Could Bipolar Disorder, Schizophrenia, and Depression be Related to the Immune System?

The New York Times published a very interesting article yesterday that is trending on their site. It describes a case of a young man who had schizophrenia recovering completely from his condition after receiving a bone marrow transplant for leukemia. Changing your bone marrow completely resets the immune system. Complete remission or cures of schizophrenia are completely unheard of, making this a profound occurrence.

This anecdotal story lends evidence to a theory that many mental health disorders, such a schizophrenia and bipolar disorder (which are very related, both being associated with genetic and hereditary factors and potentially causing psychosis) may in fact be caused by autoimmune dysfunction. It’s possible that the immune system is interfering with the brains neurotransmitter levels, or creating excessive inflammation responses.

Even more stunning, another middle aged man with leukemia who received a bone marrow transplant from his brother with schizophrenia actually developed the disorder, once again contrary to the usual onset of schizophrenia during adolescence.

Another study suggesting the possible role of the immune system in these disorders found that rates of mania requiring hospitalization were reduced by about half by administering probiotics that bolster the immune system.

It is very important to note that these are single, anecdotal cases and a small research study, and not to be viewed as anything approaching evidence that should determine treatment. The clients in the study of mania had severe cases of bipolar disorder, which are relatively uncommon. Remember, the probiotics decreased the odds they needed to be hospitalized for mania. These cases do suggest further research should be done to explore the relationship between mental health and the immune system.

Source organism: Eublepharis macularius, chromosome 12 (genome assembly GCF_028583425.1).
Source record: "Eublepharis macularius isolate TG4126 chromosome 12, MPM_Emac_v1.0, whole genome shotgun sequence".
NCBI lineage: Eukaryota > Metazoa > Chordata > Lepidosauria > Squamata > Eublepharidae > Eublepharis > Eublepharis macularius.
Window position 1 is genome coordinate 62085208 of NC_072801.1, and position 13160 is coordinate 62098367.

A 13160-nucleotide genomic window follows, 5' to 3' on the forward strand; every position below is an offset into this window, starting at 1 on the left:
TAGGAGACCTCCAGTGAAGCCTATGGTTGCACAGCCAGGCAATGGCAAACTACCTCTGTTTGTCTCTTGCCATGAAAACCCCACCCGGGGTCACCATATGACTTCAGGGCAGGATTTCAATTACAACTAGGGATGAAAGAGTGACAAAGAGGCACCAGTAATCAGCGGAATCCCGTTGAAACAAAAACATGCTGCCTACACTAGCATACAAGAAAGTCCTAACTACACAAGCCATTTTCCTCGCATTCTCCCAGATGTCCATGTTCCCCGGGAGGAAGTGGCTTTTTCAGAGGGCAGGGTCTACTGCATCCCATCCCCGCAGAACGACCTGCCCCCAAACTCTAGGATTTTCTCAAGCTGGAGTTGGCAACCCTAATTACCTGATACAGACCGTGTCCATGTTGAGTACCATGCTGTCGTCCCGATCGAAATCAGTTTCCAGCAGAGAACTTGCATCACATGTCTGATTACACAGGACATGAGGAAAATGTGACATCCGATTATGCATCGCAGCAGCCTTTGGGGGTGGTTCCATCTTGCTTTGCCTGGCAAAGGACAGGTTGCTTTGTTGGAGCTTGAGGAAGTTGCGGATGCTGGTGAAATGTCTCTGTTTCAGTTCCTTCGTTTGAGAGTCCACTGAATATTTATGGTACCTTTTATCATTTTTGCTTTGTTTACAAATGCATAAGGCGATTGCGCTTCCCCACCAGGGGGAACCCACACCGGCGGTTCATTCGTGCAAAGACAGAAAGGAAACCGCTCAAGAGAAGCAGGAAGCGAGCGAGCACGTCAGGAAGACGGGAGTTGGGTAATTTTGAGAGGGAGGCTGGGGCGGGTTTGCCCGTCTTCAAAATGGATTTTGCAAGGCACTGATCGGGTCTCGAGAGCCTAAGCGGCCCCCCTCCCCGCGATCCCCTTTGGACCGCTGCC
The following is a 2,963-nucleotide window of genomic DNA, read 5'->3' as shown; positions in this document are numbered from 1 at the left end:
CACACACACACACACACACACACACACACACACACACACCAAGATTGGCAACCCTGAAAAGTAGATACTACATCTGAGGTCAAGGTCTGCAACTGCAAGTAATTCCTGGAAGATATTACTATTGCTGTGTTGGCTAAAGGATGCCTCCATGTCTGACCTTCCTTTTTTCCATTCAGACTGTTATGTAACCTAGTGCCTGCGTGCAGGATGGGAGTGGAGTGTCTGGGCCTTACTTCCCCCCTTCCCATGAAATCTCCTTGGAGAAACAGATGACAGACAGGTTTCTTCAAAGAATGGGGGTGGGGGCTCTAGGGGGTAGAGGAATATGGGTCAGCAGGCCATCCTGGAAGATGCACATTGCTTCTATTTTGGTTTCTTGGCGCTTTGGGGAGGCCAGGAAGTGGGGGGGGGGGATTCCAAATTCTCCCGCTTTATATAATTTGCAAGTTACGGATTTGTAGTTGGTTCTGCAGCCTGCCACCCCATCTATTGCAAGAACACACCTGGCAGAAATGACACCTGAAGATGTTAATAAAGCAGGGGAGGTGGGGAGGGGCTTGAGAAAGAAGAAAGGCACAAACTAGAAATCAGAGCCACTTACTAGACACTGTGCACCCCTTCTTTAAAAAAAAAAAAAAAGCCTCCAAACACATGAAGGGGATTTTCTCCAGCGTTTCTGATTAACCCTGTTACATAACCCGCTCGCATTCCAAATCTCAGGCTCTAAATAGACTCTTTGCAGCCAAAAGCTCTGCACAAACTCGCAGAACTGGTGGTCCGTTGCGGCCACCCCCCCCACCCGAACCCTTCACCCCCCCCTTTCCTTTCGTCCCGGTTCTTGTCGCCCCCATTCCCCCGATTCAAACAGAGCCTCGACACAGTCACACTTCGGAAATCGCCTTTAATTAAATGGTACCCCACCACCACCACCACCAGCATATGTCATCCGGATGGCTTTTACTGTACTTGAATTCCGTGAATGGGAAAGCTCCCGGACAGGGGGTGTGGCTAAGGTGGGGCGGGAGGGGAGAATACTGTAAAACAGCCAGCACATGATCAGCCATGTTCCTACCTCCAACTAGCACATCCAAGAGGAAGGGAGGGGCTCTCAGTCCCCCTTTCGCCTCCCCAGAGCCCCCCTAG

However, if you’re struggling with either of this disorders (or possibly other mood disorders), the study used some probiotics that are available over the counter. My own search found that the very popular brand Emergen-C has a new probiotic for sale that contains exactly the same probiotic used in the study. The cost for daily supplementation is about $20 a month, and there are other benefits from probiotics that might be advantageous. As with anything we ingest, there might be side effects, specifically in the GI system.

Would this be worth a trial for people with bipolar disorder, schizophrenia, or even depression and anxiety, even without further research? It’s something to think about.

My usual disclaimer applies here; while I sometimes recommend supplements to my clients, I’m not a doctor, and you should always discuss beginning any supplements with your medical providers. I’m not recommending them, but perhaps offering some hope that we may be moving closer to some understanding and treatment of these disorders from a new perspective.

Here’s the NY Times article:

He Got Schizophrenia. He Got Cancer. And Then He Got Cured. 

And the research on mania relapse in bipolar disorder and probiotics:


Here’s another scientific overview of the relationships between probiotics and anxiety/derpression/stress:

Probiotics fo Enhancing Mood